“The Flys supported the Buzzcocks and I wanted to be part of that energy. 70s music was stale, women were side-lined. Punk changed that.”
Breaking Glass was her big break, but she nearly walked out of the audition. “I saw Toyah there, I thought, I’ve got no chance.”
A self-help book convinced her that “if you really want something you can do it, but you have to believe…and I landed the lead role. They wanted someone unknown with a story to tell. They asked if I’d written any songs. I said loads. I’d written three!”
Hazel, who wrote scenes for the film, got paid Equity minimum wages for acting, but her now defunct label diddled the naïve star out of the royalties for her hits. “I didn’t care about money, I just wanted to get my records out.”
Around this time, Tony Visconti, who produced Hazel’s album, introduced her to Bowie. “I was in such awe! He was the first icon I’d ever met and he was so nice and so normal.
“He asked if the film title was inspired by his song of the same name. It wasn’t. He volunteered to write songs for it, but I had already written it all. Then he asked me to cut his hair. I was panicking, I didn’t have proper scissors; I used office scissors.”
Bowie wanted to see her live. “We were supporting Iggy Pop in Camden for two nights. The first night was really crappy. The audience were very hostile, shouting ‘Get off you silly bitch!’ I dropped Will You? cos I thought they’d want faster songs.
“The next night Bowie hadn’t turned up and the crowd were just as hostile, so I thought, right I’ll do Will You? just so I can say to myself, ‘Well I did it once before quitting forever…’
“Singing that song to a hostile crowd showed me that people could change in a flash as long as you’re true to yourself. They loved it. During the sax solo, I moved back and glanced in the wings, and there he was, David Bowie…That night changed my life. I gave myself permission to be who I was.”
Hazel dated actor John Finch, Midge Ure and Stranglers star Hugh Cornwell “for about a week before he went to prison” (for drug possession).
Famous pals included Clash guitarist Mick Jones, who hit on her in the Marquee but wasn’t her type, Elton John, who she taught to balance a spoon on his nose in Tunisia, and George Michael ‑ “such a lovely friend, we’d walk dogs together.”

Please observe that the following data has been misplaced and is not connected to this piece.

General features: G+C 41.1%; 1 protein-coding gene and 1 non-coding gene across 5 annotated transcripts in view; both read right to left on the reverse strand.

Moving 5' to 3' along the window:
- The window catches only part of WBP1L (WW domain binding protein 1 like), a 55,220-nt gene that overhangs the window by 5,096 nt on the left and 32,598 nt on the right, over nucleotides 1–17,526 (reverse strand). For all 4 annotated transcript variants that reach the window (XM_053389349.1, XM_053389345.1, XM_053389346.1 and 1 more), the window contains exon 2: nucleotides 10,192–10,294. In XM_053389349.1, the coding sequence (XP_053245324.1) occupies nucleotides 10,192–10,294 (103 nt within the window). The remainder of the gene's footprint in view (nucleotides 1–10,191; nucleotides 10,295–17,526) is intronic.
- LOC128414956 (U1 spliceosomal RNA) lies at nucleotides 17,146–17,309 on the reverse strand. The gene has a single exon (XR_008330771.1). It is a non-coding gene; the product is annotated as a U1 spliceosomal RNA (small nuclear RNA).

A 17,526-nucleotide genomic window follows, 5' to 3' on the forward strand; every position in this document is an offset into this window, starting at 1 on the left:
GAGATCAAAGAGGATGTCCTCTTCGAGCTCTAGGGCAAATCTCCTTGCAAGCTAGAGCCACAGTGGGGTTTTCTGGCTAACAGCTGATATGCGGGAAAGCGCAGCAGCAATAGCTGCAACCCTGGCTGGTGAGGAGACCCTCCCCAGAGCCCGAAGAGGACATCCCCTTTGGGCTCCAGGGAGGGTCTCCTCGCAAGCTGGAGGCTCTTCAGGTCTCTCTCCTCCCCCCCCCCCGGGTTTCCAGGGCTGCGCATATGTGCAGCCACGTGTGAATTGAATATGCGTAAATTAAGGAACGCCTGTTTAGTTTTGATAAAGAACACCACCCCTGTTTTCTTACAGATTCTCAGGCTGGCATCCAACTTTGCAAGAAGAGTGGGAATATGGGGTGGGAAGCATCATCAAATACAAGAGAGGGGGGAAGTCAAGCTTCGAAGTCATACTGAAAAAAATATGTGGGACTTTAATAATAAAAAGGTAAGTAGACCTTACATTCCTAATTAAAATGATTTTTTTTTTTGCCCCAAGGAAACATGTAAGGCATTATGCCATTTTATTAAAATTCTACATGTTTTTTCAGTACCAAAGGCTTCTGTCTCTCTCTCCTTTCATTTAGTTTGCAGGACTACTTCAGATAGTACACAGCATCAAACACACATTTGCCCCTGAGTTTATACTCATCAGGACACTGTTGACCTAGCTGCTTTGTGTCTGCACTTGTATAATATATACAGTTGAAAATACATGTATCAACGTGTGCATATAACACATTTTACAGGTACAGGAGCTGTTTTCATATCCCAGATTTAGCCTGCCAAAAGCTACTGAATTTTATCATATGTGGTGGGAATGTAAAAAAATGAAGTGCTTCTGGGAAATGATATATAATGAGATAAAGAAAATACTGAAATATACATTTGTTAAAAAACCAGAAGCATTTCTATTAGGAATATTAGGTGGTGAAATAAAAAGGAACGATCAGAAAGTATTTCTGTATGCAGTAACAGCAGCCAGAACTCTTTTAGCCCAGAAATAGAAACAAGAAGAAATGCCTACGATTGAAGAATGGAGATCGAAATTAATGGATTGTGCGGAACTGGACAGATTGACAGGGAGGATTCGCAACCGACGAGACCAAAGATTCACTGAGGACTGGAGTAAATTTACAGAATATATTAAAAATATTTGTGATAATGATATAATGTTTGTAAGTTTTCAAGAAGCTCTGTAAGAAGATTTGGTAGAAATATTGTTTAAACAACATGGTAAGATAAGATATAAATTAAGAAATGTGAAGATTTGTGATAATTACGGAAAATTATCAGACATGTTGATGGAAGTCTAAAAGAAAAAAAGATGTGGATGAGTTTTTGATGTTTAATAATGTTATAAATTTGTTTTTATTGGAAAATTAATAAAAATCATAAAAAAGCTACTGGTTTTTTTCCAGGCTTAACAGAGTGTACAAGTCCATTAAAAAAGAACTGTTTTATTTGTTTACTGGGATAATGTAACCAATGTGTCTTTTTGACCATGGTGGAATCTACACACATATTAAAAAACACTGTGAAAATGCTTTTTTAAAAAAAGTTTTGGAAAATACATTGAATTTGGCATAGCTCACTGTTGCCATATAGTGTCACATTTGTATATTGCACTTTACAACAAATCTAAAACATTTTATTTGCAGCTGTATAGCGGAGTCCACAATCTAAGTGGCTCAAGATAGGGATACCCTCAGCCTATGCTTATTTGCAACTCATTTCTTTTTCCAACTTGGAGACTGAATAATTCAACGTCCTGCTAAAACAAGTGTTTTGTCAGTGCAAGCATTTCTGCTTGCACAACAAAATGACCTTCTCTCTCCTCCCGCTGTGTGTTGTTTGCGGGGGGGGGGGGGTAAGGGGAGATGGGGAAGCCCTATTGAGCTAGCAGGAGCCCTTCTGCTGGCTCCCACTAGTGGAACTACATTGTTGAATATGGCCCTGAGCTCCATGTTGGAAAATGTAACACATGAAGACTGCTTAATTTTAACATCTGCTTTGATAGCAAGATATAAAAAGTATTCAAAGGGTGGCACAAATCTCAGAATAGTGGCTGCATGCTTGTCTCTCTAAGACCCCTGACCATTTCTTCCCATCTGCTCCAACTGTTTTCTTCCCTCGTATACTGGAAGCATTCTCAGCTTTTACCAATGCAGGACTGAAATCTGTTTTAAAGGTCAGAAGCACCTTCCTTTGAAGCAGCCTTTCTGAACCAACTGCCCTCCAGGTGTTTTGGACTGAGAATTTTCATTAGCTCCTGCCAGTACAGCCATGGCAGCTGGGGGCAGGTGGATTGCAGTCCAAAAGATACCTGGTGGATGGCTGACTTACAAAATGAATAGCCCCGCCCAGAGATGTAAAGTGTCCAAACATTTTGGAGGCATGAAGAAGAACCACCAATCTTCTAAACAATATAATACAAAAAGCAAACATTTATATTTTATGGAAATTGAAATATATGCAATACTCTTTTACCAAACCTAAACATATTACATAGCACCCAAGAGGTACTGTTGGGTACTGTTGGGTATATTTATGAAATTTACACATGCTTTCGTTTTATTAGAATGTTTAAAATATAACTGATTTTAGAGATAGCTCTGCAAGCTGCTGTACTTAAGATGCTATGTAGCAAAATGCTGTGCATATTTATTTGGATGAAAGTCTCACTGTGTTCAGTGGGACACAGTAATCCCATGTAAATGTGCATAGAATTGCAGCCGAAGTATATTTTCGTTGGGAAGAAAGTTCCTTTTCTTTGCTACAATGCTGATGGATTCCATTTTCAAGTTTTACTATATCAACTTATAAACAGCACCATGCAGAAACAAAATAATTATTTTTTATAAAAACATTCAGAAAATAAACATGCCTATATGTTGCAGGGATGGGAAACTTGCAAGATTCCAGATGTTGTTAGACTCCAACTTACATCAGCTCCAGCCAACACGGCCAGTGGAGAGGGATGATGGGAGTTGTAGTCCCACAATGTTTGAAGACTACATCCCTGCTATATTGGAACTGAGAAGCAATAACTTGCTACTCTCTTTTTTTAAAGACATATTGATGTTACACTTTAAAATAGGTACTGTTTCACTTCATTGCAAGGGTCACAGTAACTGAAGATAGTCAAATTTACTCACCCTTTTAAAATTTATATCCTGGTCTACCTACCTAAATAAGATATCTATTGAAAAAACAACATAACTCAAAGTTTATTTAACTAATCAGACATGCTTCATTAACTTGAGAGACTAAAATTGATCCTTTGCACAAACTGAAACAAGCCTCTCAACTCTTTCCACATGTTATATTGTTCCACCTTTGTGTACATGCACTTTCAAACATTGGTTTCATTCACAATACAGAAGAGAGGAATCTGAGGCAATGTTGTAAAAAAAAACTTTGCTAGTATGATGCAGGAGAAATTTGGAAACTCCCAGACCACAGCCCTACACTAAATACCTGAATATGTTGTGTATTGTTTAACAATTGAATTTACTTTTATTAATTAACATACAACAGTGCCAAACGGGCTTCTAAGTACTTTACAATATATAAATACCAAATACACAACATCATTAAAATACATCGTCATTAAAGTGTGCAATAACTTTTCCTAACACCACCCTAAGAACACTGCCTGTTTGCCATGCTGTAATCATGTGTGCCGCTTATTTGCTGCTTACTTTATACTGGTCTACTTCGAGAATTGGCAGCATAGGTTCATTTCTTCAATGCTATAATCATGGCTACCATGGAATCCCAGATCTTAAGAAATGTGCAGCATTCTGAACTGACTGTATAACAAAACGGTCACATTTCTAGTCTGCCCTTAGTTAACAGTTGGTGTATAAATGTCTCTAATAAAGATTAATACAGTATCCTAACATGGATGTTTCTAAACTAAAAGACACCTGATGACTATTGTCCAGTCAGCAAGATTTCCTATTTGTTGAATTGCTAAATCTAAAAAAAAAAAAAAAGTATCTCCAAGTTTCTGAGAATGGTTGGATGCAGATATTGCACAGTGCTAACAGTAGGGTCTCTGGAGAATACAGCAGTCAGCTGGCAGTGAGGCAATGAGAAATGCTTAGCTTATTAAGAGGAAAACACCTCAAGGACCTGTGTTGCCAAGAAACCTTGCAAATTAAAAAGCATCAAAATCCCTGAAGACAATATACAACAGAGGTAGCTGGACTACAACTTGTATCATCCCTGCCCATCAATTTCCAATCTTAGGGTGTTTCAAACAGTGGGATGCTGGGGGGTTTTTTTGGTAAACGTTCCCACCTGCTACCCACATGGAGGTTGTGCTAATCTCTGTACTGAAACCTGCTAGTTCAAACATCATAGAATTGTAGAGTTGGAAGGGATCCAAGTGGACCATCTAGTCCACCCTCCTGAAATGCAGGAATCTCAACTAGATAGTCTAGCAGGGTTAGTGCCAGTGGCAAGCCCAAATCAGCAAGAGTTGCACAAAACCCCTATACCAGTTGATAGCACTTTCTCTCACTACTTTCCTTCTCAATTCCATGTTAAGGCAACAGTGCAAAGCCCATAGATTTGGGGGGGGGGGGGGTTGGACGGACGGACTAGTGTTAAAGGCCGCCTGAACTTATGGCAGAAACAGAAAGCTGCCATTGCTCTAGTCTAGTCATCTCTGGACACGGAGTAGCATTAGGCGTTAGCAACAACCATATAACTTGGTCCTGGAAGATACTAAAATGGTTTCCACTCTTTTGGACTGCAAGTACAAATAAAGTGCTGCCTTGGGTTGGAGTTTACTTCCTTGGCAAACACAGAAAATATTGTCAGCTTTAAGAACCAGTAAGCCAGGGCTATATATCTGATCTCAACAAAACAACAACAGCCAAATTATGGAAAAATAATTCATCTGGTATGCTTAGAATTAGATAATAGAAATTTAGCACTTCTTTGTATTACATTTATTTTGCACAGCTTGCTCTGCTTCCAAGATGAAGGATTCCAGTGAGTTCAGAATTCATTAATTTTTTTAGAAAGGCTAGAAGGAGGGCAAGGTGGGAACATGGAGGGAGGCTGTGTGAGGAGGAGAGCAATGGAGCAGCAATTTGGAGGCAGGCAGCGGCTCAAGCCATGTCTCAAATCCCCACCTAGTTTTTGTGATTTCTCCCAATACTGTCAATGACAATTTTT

The tabloids claimed they’d had a fling. She laughs. “We had a peck in a video but there was never a romance.”
Hazel recalls going to one of George’s parties in LA with then-husband, artist Kurt Bippert.
“We were skint and there was so much lovely fruit there. I told Kurt to tie knots in his jacket sleeves and fill them with pineapples.”
The couple moved to Rathdrum, Ireland, but over-worked Hazel miscarried at nearly five months and the marriage disintegrated.
She still lives there and has renovated the house herself ‑ not always a relaxing process. “I was trying to fix the roof, and a storm hit. The roof was so treacherous, I had to stay there until it blew over. I didn’t dare move!”
Lockdown taught her new ways to reach an audience. “I used to gig all the time ‑ I had to because I never got any royalties. I was just about to tour when everything locked down and wasn’t sure what to do. So I started to do a thing on Facebook every month, and it worked.”
Hazel plays Coventry next month and all her postponed tours from last year begin in March.
These days she relaxes by dog-walking, gardening, hill-walking and “stupid posts and songs on Facebook, I’m quite gauche. I like the fact that humanity can make mistakes. If you own up to them, people forgive you.”
Hazel plays the Queen of Flanders Spiegeltent, Assembly Gardens, Coventry on 19th September. For tour dates see hazeloconnor.com